Thursday, January 29, 2015

Up to 50 Special Action Force commandos killed in botched Philippine raid

The death toll is rising from the botched raid by commandos of the Philippine Special Action Force in the southern province of Maguindanao as the body count has risen from thirty after first reports to almost fifty or even more now.

Al Jazeera reports the death toll is at least 43 police commandos. The Inquirer put the death toll at 49. National Police Deputy Director General Leonardo Espina said 44 commandos were dead and 12 others wounded. Some Muslim rebels said as many as 56 of the commandos were killed. Interior Secretary Manuel Roxas told a news conference: "Out of 392 "special action force" policemen who took part in the mission, 44 were killed and 12 others wounded." However, a local source told Al Jazeera that 43 bodies of police officers had been recovered but as many as 64 had been killed according to local media. Earlier reports had put the death toll at around thirty commandos. These commandos are members of the elite Philippine Special Action Force(SAF) . They have in the past received training from 2 FBI groups, the French, and the Israelis: The SAF, over the years, has received training from the FBI's Hostage Rescue Team (HRT) and Critical Incident Response Group, RAID and YAMAM.[2][3] The Anti-Terrorist Unit (ATU) of the PNP-SAF is responsible for nationwide Police Counter-terrorism (CT) operations nationwide.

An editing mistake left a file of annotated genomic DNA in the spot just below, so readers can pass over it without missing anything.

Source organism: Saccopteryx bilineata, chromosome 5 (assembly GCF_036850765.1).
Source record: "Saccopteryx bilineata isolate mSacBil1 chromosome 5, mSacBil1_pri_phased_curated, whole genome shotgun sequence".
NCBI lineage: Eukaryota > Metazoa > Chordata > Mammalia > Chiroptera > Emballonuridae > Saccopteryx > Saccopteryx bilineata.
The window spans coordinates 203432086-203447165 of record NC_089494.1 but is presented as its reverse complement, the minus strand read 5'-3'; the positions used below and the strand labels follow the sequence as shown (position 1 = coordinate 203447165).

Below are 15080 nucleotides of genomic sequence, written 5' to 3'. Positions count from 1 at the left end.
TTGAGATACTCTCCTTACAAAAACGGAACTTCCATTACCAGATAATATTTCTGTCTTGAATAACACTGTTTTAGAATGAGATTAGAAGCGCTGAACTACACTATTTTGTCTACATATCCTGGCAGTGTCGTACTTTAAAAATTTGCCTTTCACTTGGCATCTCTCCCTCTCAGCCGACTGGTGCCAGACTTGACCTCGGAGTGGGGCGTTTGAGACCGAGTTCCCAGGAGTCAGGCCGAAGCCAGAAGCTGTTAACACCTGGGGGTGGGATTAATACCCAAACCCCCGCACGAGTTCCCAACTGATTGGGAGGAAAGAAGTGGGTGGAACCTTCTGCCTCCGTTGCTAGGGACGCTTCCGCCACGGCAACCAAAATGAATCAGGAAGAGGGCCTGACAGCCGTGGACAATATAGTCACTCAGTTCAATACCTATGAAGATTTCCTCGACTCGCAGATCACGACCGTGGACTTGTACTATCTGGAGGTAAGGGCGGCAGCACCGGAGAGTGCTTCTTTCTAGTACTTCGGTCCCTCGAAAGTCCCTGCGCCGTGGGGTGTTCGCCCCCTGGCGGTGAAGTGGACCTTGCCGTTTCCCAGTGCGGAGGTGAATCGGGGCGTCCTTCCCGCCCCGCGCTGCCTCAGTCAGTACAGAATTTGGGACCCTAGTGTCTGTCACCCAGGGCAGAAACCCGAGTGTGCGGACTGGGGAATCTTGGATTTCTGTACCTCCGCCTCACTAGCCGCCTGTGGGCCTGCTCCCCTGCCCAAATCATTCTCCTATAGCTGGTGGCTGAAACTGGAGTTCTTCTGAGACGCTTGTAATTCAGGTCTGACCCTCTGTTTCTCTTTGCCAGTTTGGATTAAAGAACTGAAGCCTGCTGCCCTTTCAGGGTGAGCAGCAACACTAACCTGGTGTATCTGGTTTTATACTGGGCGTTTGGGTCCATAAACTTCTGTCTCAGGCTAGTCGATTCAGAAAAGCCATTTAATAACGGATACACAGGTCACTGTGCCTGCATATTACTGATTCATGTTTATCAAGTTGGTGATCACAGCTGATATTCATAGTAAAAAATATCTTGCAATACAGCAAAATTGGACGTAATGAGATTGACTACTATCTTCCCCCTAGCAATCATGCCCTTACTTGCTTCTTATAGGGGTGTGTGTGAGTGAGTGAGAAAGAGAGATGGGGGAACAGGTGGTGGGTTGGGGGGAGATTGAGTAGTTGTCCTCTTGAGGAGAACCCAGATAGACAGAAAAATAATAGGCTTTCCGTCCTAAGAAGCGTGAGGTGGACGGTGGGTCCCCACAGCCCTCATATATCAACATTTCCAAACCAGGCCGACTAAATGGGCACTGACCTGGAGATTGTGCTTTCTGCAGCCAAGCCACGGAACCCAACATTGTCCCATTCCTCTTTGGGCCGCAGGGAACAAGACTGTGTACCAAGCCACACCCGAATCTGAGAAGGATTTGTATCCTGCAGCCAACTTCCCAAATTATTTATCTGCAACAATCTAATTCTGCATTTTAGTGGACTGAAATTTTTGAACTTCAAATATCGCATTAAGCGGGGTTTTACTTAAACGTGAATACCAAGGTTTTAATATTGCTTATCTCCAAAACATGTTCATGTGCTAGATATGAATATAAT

After this disastrous raid now called the Mamasapano incident after a village where some of the clashes happened, Philippine president, Benigno Aquino III, has ordered an investigation into the clashes. The head of SAF has been relieved of his post pending completion of the inquiry. The ten thousand strong, Moro Islamic Liberation Front(MILF), claims that in making the raid, the Philippine government violated a ceasefire agreement. The commandos failed to coordinate with ceasefire observers. The commandos were apparently after a high value target: Local reports said police were going after Basit Usman, commander the MILF splinter group Bangsamoro Islamic Freedom Fighters (BIFF), and Malaysian bombing suspect Zulkifli bin Hir, who was believed to be hiding in the area.The Malaysian national, also known as Marwan, has been identified as a leader of Jemaah Islamiyah, Southeast Asia's largest al-Qaeda affiliate. The US has offered $2 mln for the capture of Usman, and $5 mln for Marwan.